Tony Maalouf, senior professor of world Christianity and Middle Eastern studies in the Roy J. Fish School of Evangelism and Missions at Southwestern Baptist Theological Seminary, died Aug. 26 after an extended illness. He was 65.
“The Southwestern Seminary community mourns the loss of our colleague Tony Maalouf,” said President Adam W. Greenway. “I’m grateful for his passion for missions and for his years of effective service in the Kingdom, especially in taking the Gospel to those of Islamic background. The passing of Dr. Maalouf coming so soon after the unexpected death of his Fish School colleague Dr. Brent Ray has compounded the grief of their colleagues, but it also underscores the urgency of the task of reaching the world for Christ.”
Maalouf was born on Feb. 1, 1955, in Damascus, Syria, the son of a Greek Orthodox father and Catholic mother. He grew up in Lebanon and ultimately became proficient in six languages—Arabic, French, English, Hebrew, Greek, and German.
Maalouf earned his Master of Science in Natural Sciences from Lebanese University in 1980, and his Master of Science in Human Microbiology from the University of Aix-Marseille, France, in 1981. He then proceeded to do doctoral work in medical microbiology at the University of Montpellier, France.
During his first year there, however, Maalouf came to faith in Christ through the witness of a friend. Later sensing a call to full-time ministry, Maalouf changed course, moving to the United States to pursue theological training. He completed his Master of Theology and Ph.D. at Dallas Theological Seminary in 1994 and 1998, respectively.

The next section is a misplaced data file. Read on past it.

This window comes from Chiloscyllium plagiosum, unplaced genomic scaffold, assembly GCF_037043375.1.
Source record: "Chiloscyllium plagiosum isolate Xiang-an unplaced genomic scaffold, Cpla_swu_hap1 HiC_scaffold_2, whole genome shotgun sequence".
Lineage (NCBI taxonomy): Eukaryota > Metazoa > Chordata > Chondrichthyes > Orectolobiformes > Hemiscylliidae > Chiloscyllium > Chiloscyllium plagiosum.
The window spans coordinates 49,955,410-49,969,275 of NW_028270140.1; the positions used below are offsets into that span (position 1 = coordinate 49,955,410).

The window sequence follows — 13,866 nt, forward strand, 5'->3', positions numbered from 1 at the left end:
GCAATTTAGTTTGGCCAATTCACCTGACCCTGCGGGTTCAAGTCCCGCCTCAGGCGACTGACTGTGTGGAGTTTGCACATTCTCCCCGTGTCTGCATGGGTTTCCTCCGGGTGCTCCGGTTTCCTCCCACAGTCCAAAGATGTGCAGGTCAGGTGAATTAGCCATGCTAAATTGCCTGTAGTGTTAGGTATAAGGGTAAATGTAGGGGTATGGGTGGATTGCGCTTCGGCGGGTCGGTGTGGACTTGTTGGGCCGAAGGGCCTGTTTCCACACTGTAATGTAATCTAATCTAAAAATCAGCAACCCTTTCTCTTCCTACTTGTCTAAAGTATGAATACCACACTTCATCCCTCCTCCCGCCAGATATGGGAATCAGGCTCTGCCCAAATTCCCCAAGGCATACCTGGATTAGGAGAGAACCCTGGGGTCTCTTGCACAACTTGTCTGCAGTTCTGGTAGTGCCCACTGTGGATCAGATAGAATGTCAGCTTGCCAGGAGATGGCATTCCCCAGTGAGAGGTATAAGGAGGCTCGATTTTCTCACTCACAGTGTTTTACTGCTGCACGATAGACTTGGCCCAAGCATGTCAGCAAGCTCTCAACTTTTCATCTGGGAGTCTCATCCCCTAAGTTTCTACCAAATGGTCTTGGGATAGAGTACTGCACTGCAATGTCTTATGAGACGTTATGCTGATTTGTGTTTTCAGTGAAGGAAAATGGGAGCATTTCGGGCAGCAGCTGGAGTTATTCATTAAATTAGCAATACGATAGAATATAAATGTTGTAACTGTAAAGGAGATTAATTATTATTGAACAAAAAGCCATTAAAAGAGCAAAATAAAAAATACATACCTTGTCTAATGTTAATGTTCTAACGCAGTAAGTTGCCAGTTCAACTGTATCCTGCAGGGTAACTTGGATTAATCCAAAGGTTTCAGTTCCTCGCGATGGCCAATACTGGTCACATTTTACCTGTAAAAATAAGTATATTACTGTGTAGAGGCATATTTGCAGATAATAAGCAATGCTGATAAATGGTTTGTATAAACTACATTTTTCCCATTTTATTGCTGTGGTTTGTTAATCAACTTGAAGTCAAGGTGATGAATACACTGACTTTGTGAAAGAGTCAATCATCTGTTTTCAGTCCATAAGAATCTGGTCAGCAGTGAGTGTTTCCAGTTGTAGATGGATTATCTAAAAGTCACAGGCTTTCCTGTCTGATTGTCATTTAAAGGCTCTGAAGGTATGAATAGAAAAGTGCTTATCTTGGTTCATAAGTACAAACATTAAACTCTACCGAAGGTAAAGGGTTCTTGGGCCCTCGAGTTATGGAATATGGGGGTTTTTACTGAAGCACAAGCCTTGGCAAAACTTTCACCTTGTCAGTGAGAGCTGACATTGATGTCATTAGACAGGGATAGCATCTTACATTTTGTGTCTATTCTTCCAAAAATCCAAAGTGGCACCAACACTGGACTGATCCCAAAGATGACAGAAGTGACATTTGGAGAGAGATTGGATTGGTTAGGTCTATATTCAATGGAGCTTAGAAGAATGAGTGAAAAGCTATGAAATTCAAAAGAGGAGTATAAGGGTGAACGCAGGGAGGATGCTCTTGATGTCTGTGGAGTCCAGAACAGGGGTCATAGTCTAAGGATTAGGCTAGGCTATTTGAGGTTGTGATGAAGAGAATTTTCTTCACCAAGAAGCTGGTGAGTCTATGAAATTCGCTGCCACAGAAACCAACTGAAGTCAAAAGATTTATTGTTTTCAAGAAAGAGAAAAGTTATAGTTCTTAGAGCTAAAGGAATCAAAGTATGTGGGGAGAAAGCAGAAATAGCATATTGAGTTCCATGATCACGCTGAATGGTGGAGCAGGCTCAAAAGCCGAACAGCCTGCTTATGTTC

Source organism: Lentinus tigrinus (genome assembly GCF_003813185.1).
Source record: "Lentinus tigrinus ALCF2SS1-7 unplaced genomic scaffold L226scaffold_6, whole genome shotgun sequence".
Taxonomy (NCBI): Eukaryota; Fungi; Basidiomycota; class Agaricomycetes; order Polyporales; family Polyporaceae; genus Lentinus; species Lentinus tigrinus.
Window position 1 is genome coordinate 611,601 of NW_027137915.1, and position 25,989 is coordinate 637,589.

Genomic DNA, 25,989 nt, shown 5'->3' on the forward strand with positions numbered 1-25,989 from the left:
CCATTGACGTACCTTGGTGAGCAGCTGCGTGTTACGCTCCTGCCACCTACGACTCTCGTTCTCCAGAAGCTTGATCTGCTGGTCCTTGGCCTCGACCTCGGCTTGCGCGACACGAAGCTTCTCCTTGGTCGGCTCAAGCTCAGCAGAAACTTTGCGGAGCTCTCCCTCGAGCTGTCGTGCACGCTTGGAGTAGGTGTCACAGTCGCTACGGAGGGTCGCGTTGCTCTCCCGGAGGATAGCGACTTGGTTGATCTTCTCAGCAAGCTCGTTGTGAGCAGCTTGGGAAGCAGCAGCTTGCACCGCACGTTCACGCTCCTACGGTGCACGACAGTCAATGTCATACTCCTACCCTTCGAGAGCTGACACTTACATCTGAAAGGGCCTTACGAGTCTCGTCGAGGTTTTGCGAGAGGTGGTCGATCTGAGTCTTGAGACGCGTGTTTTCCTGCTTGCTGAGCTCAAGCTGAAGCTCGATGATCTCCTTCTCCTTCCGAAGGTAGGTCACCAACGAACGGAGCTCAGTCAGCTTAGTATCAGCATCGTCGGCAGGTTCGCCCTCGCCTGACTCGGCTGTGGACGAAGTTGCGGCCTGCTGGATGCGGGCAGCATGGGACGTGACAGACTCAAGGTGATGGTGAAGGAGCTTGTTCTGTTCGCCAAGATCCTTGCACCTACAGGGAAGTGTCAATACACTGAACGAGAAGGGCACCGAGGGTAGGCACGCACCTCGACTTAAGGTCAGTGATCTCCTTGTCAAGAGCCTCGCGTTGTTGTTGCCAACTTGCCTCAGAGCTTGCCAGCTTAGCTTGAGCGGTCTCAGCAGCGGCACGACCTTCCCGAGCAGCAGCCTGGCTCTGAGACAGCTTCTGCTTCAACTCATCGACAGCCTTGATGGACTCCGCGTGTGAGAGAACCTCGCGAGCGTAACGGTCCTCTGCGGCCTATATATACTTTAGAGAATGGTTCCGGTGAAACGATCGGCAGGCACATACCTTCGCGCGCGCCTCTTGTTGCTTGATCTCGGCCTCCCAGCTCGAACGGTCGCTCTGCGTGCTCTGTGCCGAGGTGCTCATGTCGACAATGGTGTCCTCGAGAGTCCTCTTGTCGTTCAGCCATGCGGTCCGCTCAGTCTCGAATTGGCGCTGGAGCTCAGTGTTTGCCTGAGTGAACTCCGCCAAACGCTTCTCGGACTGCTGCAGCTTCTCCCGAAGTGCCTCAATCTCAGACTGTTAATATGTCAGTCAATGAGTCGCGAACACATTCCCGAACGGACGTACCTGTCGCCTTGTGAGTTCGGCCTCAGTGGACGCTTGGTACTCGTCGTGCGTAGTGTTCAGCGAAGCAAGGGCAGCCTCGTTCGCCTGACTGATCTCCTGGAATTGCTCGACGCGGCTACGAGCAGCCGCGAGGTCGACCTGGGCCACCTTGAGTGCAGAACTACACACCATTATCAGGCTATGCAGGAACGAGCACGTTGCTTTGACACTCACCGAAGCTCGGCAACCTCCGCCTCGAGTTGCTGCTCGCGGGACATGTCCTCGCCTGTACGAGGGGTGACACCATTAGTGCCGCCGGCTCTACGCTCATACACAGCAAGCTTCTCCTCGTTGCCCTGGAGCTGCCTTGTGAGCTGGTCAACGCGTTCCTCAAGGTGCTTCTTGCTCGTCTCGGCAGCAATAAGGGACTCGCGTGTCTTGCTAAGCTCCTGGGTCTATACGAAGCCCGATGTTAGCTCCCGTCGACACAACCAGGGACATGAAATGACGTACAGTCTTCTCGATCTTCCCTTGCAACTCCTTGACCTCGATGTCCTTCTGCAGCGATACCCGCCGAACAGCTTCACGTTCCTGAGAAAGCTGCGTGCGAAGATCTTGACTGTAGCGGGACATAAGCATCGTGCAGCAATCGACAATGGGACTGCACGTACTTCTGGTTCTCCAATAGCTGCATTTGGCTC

Maalouf devoted the rest of his life to serving the church, cultivating an international teaching ministry. He served as a visiting or adjunct professor at Arab Baptist Theological Seminary in Beirut, Lebanon; Jordan Evangelical Theological Seminary in Amman, Jordan; and Dallas Theological Seminary in Dallas, Texas.
Though he would continue to maintain these international roles, Maalouf joined the faculty of Southwestern Seminary in 2004, teaching such courses as Arabs/Ishmael and Biblical History; Islamic History, Culture and Philosophy; Christian Inquiry to Islamic Faith and Practice; Pre-Islamic Christianity in the Middle East; and Beginning Arabic I and II. He also served for a time as director of the seminary’s Islamic Studies Program.
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Source: Southwestern Baptist Theological Seminary